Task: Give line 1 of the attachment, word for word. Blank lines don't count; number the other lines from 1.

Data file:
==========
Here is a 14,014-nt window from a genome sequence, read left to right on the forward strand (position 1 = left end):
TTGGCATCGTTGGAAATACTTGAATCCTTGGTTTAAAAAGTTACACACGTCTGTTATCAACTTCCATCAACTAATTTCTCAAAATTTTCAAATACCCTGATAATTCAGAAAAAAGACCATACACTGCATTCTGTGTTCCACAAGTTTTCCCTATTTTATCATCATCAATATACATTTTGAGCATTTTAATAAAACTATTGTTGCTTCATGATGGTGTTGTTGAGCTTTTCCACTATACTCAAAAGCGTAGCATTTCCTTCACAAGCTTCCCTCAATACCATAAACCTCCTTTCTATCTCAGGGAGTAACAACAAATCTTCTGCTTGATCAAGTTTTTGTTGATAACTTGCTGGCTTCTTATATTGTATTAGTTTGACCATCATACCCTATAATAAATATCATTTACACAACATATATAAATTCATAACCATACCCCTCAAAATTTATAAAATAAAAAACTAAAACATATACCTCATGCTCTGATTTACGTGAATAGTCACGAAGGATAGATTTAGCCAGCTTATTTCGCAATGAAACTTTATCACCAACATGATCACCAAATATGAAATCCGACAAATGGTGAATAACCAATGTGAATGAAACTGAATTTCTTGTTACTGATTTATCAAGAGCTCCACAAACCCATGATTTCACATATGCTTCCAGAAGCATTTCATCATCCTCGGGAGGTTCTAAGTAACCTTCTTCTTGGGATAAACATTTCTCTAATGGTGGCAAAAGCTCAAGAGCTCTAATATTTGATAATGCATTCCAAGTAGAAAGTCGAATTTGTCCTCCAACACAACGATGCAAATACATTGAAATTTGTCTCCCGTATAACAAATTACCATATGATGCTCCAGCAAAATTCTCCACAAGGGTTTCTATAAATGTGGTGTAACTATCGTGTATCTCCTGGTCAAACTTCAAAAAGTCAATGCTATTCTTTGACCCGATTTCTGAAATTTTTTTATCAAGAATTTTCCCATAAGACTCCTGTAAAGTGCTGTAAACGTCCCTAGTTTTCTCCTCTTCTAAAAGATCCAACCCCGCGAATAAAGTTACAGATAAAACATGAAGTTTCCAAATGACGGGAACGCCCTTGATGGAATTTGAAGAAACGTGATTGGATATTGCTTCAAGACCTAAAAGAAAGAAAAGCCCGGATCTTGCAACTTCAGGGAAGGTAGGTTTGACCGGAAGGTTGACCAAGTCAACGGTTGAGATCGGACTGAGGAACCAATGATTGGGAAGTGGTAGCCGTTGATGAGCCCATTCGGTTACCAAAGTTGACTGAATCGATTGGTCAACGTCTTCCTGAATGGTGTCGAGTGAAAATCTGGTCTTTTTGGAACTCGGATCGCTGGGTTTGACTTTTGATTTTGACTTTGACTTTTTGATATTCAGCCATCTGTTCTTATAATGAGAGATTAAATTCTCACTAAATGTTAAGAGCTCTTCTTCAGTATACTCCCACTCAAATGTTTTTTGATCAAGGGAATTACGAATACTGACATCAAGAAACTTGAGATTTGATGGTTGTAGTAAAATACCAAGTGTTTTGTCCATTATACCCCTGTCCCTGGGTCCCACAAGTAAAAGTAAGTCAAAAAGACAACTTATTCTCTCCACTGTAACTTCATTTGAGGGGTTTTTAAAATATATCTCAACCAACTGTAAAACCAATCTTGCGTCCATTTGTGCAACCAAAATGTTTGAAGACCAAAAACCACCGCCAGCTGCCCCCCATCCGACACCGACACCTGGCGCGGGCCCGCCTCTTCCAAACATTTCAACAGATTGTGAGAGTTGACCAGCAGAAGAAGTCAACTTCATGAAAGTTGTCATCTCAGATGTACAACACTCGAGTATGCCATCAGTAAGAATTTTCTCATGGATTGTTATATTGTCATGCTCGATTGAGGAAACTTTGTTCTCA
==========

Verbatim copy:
Here is a 14,014-nt window from a genome sequence, read left to right on the forward strand (position 1 = left end):